December 12, 2014 - February 25, 2015
Niamh O’Malley’s art is in some respects connected to Irish landscape painting, and despite its phenomenological emphasis on processes of seeing, looking, and perceiving, it can be surprisingly Romantic. It would be a little far-fetched, but not entirely wrong, to suggest that at the core of her work there is a melancholic attraction to darkness, intimacy, and reflection, even though layering, enfoldment and fragmentation keep the excesses of Romanticism at bay.
The new films in this exhibition, and most of the objects too, are no exception. In Nephin, for instance, the camera circumnavigates a mountain in the area where the artist grew up; while we never lose sight of its picturesque allure, irregular movement and a permanent ‘blind spot’ in front of the lens ensure that our gaze can never settle. The journey around the mountain is faintly reminiscent of the traditional Tibetan Buddhist circumambulation of Mt. Kailas, a pilgrimage that is undertaken to achieve wisdom and merit, and in turn this brings to mind the artist’s earlier film about Lough Derg, the destination of many an Irish pilgrim. Looked at from a particular perspective, there is a longing for belief and homecoming not far from the surface of her art.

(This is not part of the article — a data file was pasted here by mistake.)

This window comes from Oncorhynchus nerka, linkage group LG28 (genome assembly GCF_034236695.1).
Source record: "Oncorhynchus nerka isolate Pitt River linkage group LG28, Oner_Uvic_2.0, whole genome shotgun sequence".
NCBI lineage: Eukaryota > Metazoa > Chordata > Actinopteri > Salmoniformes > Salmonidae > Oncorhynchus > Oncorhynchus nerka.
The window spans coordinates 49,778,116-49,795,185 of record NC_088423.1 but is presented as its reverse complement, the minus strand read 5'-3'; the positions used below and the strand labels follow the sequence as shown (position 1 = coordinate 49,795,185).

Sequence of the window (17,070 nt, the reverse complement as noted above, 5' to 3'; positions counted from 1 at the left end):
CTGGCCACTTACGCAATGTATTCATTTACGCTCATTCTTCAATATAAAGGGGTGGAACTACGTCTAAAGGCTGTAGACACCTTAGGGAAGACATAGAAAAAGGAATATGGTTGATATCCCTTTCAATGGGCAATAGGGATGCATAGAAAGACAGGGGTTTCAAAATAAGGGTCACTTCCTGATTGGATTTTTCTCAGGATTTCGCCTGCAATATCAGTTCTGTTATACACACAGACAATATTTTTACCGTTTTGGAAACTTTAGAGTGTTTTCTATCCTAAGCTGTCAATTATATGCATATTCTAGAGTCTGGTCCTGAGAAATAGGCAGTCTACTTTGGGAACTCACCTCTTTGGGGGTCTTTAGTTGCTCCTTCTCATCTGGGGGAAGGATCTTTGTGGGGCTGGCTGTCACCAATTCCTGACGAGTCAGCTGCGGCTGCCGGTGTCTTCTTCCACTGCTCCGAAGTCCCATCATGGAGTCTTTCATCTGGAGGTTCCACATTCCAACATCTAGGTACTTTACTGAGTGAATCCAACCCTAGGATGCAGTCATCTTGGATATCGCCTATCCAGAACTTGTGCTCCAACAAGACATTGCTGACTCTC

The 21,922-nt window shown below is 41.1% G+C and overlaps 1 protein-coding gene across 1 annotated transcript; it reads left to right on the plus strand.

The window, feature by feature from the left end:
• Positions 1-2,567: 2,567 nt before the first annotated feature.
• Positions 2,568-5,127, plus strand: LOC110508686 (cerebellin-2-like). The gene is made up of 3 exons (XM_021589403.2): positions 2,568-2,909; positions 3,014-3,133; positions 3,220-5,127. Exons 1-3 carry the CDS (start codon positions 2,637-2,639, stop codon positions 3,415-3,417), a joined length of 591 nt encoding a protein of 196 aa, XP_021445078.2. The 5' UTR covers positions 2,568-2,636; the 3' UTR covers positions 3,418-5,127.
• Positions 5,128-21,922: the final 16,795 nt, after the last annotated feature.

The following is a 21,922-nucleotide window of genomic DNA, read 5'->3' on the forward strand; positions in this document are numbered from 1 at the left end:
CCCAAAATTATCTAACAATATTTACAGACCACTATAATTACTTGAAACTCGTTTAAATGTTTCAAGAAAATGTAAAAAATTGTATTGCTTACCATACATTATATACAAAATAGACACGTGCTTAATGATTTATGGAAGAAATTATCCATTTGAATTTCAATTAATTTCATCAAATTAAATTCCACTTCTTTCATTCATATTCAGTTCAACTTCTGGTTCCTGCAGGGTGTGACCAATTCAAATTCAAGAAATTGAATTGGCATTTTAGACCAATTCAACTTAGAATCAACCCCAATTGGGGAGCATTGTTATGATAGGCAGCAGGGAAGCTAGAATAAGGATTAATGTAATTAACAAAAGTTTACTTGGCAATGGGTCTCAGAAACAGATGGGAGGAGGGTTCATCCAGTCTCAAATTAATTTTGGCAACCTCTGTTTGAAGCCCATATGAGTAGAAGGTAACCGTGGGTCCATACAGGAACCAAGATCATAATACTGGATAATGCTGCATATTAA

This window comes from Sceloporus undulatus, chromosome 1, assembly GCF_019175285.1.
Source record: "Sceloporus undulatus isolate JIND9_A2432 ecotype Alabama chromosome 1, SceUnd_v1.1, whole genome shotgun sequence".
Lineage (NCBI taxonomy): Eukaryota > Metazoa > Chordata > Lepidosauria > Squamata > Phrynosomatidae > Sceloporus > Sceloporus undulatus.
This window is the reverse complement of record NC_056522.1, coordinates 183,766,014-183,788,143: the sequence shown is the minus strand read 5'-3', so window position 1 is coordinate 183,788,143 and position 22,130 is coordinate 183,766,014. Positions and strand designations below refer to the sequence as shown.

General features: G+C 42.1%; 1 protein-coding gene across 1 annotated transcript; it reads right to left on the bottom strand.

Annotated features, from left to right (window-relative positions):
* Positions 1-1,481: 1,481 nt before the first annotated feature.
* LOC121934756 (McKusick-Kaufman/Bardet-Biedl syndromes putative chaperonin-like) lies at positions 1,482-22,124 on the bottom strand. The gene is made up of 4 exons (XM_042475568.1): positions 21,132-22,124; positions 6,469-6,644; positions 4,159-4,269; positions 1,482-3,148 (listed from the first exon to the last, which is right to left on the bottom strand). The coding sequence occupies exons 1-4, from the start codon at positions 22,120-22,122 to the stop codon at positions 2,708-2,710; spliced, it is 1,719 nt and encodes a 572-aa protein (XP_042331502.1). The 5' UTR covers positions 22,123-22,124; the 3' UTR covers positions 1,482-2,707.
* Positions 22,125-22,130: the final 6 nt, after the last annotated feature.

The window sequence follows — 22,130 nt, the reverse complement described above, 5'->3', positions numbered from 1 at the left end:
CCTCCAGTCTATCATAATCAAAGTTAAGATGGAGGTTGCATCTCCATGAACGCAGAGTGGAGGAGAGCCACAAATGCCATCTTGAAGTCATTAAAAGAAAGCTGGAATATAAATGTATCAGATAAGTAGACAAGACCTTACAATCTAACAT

It may not be significant, but it is nevertheless intriguing, that the camera travels round Nephin counter-clockwise, which in traditional cultures would be deemed to be going against the grain and the normal way of doing things. Similarly, barriers, blocks and veils are common in Niamh O’Malley’s work, and they are intrinsic to her determined interrogation and disruption of the immediate and obvious. This obstinacy, however, is never at the expense of her visual and emotional sensitivity, which is finely balanced between feeling and analytical detachment.
A new publication with a text by Rebecca O’Dwyer will accompany the exhibition. The Douglas Hyde Gallery would like to thank the artist for her commitment and enthusiasm in preparing the exhibition.